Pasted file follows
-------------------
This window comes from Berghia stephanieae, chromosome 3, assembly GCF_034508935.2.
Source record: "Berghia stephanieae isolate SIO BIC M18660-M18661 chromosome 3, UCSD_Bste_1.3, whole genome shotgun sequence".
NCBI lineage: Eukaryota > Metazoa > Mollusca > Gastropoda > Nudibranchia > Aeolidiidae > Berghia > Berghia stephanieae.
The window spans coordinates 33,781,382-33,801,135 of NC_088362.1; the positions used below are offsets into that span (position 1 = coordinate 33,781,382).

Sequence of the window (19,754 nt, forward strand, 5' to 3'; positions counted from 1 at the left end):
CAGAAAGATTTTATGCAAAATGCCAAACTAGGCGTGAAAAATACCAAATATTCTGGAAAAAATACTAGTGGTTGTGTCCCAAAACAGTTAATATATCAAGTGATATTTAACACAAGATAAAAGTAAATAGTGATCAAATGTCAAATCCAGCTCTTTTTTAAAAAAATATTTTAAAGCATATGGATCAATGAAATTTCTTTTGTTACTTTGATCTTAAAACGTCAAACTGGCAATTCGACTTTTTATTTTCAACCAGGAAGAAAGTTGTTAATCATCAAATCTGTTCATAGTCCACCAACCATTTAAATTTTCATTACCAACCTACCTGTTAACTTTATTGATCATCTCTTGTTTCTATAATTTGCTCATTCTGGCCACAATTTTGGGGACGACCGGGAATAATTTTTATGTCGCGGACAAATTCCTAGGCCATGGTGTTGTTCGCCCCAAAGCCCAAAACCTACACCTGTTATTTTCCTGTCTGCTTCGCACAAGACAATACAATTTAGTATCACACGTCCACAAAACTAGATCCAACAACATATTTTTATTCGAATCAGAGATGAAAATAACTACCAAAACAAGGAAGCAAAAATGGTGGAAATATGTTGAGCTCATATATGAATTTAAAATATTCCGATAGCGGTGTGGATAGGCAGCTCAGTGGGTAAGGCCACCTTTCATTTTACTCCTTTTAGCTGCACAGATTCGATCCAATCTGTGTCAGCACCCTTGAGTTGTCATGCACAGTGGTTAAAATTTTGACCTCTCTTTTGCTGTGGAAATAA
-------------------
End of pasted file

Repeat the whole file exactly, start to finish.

This window comes from Berghia stephanieae, chromosome 3, assembly GCF_034508935.2.
Source record: "Berghia stephanieae isolate SIO BIC M18660-M18661 chromosome 3, UCSD_Bste_1.3, whole genome shotgun sequence".
NCBI lineage: Eukaryota > Metazoa > Mollusca > Gastropoda > Nudibranchia > Aeolidiidae > Berghia > Berghia stephanieae.
The window spans coordinates 33,781,382-33,801,135 of NC_088362.1; the positions used below are offsets into that span (position 1 = coordinate 33,781,382).

Sequence of the window (19,754 nt, forward strand, 5' to 3'; positions counted from 1 at the left end):
CAGAAAGATTTTATGCAAAATGCCAAACTAGGCGTGAAAAATACCAAATATTCTGGAAAAAATACTAGTGGTTGTGTCCCAAAACAGTTAATATATCAAGTGATATTTAACACAAGATAAAAGTAAATAGTGATCAAATGTCAAATCCAGCTCTTTTTTAAAAAAATATTTTAAAGCATATGGATCAATGAAATTTCTTTTGTTACTTTGATCTTAAAACGTCAAACTGGCAATTCGACTTTTTATTTTCAACCAGGAAGAAAGTTGTTAATCATCAAATCTGTTCATAGTCCACCAACCATTTAAATTTTCATTACCAACCTACCTGTTAACTTTATTGATCATCTCTTGTTTCTATAATTTGCTCATTCTGGCCACAATTTTGGGGACGACCGGGAATAATTTTTATGTCGCGGACAAATTCCTAGGCCATGGTGTTGTTCGCCCCAAAGCCCAAAACCTACACCTGTTATTTTCCTGTCTGCTTCGCACAAGACAATACAATTTAGTATCACACGTCCACAAAACTAGATCCAACAACATATTTTTATTCGAATCAGAGATGAAAATAACTACCAAAACAAGGAAGCAAAAATGGTGGAAATATGTTGAGCTCATATATGAATTTAAAATATTCCGATAGCGGTGTGGATAGGCAGCTCAGTGGGTAAGGCCACCTTTCATTTTACTCCTTTTAGCTGCACAGATTCGATCCAATCTGTGTCAGCACCCTTGAGTTGTCATGCACAGTGGTTAAAATTTTGACCTCTCTTTTGCTGTGGAAATAA